Sheehan’s syndrome; Postpartum pituitary insufficiency; Hypopituitarism Syndrome
Sheehan’s syndrome is a condition that may occur in a woman who has a severe uterine hemorrhage during childbirth. The resulting severe blood loss causes tissue death in her pituitary gland and leads to hypopituitarism following the birth.
Causes, incidence, and risk factors
If a woman’s pituitary gland is starved of blood because she bled severely during childbirth, the gland may lose its ability to function properly. The pituitary gland, which is located at the base of the brain, is responsible for producing a variety of hormones that help regulate growth, reproduction, and metabolism.
Sheehan’s syndrome is very rare now because of wide access to good obstetrical care.
Conditions that increase the risk of an obstetric hemorrhage and thus of Sheehan’s syndrome include multiple pregnancies (twins or triplets) and abnormalities of the placenta.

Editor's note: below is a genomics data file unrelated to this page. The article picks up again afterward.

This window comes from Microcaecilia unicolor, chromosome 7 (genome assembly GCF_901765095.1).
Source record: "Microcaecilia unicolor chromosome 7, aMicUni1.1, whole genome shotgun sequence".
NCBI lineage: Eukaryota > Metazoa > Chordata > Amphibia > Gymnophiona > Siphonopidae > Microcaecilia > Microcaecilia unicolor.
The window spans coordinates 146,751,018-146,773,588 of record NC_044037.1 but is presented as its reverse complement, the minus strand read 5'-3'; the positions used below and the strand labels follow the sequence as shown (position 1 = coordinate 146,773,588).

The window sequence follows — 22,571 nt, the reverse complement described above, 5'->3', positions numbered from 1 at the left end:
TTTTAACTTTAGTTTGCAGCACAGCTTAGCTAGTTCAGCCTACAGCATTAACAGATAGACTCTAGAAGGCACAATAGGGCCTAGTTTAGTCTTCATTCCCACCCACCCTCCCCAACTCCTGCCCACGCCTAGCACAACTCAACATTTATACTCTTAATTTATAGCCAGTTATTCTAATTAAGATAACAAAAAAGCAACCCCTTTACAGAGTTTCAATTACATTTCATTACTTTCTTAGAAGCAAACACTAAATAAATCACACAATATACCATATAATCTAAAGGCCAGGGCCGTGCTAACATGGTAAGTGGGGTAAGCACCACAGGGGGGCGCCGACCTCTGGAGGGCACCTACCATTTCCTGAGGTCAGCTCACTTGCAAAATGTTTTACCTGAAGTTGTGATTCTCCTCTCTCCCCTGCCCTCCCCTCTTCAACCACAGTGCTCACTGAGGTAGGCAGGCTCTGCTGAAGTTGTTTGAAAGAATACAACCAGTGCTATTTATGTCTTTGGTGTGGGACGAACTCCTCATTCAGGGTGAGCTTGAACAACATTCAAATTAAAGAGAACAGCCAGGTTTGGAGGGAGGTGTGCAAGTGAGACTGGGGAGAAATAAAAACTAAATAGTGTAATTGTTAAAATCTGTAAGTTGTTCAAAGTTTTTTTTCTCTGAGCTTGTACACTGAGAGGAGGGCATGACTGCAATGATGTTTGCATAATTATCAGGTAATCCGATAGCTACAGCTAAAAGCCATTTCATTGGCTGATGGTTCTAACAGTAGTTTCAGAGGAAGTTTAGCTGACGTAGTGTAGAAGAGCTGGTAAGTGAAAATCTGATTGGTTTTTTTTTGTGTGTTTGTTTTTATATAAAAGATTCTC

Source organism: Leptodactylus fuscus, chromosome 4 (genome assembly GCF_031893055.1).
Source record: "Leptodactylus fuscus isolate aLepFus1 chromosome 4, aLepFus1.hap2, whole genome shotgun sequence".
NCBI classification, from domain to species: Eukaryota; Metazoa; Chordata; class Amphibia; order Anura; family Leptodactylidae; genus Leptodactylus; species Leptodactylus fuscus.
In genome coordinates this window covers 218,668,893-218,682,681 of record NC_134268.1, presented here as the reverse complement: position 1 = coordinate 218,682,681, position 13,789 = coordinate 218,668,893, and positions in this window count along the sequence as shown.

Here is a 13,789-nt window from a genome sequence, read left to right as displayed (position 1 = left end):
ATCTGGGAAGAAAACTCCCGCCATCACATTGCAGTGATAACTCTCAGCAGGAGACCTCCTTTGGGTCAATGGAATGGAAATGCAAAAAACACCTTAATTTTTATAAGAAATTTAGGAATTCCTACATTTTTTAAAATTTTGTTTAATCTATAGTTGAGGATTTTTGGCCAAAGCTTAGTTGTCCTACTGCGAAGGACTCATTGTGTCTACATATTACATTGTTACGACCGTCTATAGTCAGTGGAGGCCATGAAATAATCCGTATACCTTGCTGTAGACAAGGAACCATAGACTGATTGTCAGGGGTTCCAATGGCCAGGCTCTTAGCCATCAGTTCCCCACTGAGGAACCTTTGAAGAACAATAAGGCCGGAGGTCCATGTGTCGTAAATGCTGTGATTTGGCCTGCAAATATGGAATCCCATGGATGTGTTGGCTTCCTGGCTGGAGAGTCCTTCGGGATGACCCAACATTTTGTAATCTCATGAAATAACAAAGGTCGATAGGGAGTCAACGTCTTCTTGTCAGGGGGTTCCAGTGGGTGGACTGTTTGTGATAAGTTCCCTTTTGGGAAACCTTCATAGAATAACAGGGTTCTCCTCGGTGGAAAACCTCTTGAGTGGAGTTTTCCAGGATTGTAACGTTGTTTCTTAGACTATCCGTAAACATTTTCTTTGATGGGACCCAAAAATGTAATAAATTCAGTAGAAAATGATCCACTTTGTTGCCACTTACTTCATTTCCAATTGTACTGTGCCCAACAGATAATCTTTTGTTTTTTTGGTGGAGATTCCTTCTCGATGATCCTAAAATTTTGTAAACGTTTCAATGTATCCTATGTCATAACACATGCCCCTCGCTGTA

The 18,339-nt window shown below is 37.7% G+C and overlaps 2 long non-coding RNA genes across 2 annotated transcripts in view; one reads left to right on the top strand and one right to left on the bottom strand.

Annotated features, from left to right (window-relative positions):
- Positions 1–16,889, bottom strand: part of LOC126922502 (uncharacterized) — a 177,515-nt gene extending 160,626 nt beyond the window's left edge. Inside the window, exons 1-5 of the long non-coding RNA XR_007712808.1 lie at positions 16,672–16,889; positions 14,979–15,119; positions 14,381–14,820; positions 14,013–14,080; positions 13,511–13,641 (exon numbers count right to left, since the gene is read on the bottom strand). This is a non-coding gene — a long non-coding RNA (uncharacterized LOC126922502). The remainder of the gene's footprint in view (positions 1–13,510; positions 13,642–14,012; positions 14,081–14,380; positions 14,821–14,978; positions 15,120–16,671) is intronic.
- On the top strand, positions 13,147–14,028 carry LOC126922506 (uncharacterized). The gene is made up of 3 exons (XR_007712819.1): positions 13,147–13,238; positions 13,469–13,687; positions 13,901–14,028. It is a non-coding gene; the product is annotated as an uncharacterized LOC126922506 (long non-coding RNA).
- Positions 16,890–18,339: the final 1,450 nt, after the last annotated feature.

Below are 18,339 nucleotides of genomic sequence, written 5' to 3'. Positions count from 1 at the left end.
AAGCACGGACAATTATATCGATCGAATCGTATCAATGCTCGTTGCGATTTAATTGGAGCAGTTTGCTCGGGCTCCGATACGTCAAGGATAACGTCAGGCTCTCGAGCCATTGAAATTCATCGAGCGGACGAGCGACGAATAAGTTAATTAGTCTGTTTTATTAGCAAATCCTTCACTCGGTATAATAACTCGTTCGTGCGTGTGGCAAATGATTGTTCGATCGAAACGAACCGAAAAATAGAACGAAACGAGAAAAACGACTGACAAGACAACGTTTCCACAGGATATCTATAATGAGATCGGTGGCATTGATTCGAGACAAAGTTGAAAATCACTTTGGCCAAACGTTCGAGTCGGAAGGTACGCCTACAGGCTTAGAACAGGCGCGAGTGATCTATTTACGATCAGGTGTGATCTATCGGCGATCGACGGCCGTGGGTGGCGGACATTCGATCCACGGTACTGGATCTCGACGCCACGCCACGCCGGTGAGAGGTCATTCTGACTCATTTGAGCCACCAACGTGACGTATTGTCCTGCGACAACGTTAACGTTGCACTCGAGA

The pituitary gland normally produces hormones that stimulate breast milk production, growth, reproductive functions, the thyroid, and the adrenal glands. A lack of these hormones results in a variety of symptoms related to all of these areas.
These symptoms may include:
- Inability to breast-feed (breast milk never “comes in”)
- Loss of pubic and axillary hair
- Amenorrhea, or lack of menstrual bleeding
- Low blood pressure
Signs and tests
- Blood tests are performed to measure hormone levels.
- A CT scan of the head may be recommended to rule out other abnormalities of the pituitary such as a tumor.
The treatment for pituitary insufficiency is lifelong hormone substitute medication, including estrogen and progesterone hormone replacement. Thyroid and adrenal hormones also must be taken.
The outlook with early diagnosis and treatment is excellent.
This condition can be life-threatening if not treated because of the lack of thyroid and adrenal hormones, which allow the body to react to stress or infections.
Extreme hemorrhage during birth is often preventable by modern medical care. Otherwise, Sheehan’s syndrome is not predictable or preventable.
by Brenda A. Kuper, M.D.
All ArmMed Media material is provided for information only and is neither advice nor a substitute for proper medical care. Consult a qualified healthcare professional who understands your particular history for individual concerns.